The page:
It is a bittersweet honor to offer this final technical article by Benjamin Dory. For nearly ten years, I have been involved with this series of technical articles, first as liaison while I was a Board Member and then as Editor. Every organization’s needs and priorities are constantly evolving and it was decided that the resources dedicated to the technical articles were required elsewhere. It is fitting that this final technical article features extensive research by Benjamin and offers much needed information on how to safely etch with great quality while still minimizing negative environmental impact. –James Thurman, Technical Article Editor
“Electrolytic Etching Copper and Silver Using Copper Nitrate, a replacement for Table Salt (NaCl)” by Ben Dory
Introduction and Acknowledgements
Personal and environmental safety is often at the forefront of decision making when setting up new systems in the studio. Etching can now join this conversation, as safer and more efficient systems are becoming increasingly common. Inquiries by printmakers over the past decades have led to the rediscovery of a system of etching that uses electrolysis – where an electric current is the catalyst for chemical reactions. The comprehensive guides, both in print and online, are an invaluable resource for e-etching1. Yet, metalsmiths often have different end goals. Rather than etching a line or area deep enough to hold ink, we often want a deeper etch with a surface that is a finish in itself.
The caustic nature of nitric, hydrochloric and sulfuric acids as well as the mess and limitations of ferric chloride can be replaced with self-sustaining systems that can be operated with minimal safety equipment. An acute vision for the potential of e-etching has developed within the metals field, providing both an incomplete summary of the process and a limited view of the spectrum of health and studio benefits that come with e-etching. The term ‘salt-etching’ or ‘salt water etching’ is often synonymous with ‘electrolytic etching’ (e-etching). This has led to the use of sodium chloride as the salt, which can be problematic and counterproductive to good intentions of personal and environmental health when compared to one prominent alternative. With this article, copper nitrate will be presented as a replacement for sodium chloride. This writing is meant to be a reference and springboard for metalsmiths, not an exhaustive text. My aim is to present more standardized systems for electrolytic baths through chemistry, vocabulary and examples from which metalsmiths can explore and share their results and experiences. The information that follows can be implemented into home and academic studios – heightening personal safety, efficiency and consistency.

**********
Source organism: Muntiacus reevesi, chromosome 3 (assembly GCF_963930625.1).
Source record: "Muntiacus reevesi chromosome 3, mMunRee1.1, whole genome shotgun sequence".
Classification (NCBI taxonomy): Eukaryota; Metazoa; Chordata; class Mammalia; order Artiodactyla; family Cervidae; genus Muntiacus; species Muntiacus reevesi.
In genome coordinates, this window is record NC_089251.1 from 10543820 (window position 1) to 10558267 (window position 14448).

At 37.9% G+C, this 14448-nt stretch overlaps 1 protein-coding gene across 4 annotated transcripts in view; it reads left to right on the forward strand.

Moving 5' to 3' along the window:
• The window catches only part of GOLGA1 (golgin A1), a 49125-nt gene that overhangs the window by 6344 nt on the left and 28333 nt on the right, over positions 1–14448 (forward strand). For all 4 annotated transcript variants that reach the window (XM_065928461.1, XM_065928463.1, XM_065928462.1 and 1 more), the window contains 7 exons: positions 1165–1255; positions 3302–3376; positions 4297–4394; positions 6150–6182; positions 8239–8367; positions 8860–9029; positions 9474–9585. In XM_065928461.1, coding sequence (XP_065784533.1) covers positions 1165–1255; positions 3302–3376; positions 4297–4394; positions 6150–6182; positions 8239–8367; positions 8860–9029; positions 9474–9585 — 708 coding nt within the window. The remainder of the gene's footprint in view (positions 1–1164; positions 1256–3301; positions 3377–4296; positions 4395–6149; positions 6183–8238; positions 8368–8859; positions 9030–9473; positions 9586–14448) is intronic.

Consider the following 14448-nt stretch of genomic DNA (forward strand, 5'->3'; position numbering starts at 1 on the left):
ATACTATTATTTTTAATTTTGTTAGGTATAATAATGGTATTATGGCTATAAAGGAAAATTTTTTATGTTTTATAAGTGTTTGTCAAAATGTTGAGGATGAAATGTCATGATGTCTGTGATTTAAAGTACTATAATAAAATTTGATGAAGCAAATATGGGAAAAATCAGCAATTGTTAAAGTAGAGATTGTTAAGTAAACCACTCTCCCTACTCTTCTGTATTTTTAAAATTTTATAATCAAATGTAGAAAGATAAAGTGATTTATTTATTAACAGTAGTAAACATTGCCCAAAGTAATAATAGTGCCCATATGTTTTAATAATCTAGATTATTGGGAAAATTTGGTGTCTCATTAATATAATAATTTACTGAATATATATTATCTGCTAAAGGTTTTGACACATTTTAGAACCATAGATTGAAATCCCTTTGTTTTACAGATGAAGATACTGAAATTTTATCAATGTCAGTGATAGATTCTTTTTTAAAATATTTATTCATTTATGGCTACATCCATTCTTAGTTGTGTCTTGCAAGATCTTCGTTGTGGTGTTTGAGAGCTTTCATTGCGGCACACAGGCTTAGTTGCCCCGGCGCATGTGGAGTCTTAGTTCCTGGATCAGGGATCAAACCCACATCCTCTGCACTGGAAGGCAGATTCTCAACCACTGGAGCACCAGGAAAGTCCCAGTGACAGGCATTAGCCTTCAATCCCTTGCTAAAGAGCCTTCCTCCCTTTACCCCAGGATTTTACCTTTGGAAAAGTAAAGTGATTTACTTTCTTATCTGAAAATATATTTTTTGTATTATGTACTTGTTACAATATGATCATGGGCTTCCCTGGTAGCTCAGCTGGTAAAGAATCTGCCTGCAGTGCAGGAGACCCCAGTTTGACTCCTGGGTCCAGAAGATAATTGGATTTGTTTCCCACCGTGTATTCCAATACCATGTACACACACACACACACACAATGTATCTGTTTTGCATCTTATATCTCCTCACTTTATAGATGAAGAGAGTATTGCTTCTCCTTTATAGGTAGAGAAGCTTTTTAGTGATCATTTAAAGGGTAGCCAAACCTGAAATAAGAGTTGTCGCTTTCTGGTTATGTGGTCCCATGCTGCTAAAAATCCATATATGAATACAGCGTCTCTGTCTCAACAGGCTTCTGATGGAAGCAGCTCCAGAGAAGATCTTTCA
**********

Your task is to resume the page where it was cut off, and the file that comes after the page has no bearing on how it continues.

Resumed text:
My thanks to the enormous amount of work completed by member of the printmaking community on e-etching, the influential Relief Electro-Etching for Champlevé Enameling by R.L Jackson and the previous SnagTech article on e-etching. I would also like to thank all the individuals who have helped me along the way.
Benefits of Copper Nitrate
Sodium Chloride – Table Salt
For all the reasons that sodium chloride is used for e-etching such as safety, ease, accessibility and effectiveness, upon closer examination, those same reasons argue against the use of table salt as an electrolyte. A number of chemical reactions make this common mineral less attractive for etching:
NaCl(aq) + H2O(l) → Na+(aq) + OH–(aq) + H2(g) + 1/2Cl2(g)
Aqueous sodium chloride dissolved in water forms sodium cations (+) and hydroxide anions (-) while releasing hydrogen gas and chlorine gas.
Copper Nitrate, a Salt
A definition of salt must be clarified. Generally speaking, table salt in its many forms comes to mind, which is primarily composed of sodium chloride (NaCl). Chemically speaking, salt is formed from the neutralization between an acid and a base, creating a positively charged anion and a negatively charged cation that balance or neutralize each other. Copper nitrate is the result of combining copper and nitric acid (bear in mind that this creates a much safer product; ex. table salt (NaCl) is the combination of sodium hydroxide and hydrochloric acid). The neutralization creates bonded copper cations, Cu+2, and nitrate anions, (NO3–)2. It is the polarity of these ions that allow electrolysis to occur. Other common salts found in the metals studio include sodium bicarbonate (baking soda), sodium bisulfate (pickle) and calcium nitrate (investment).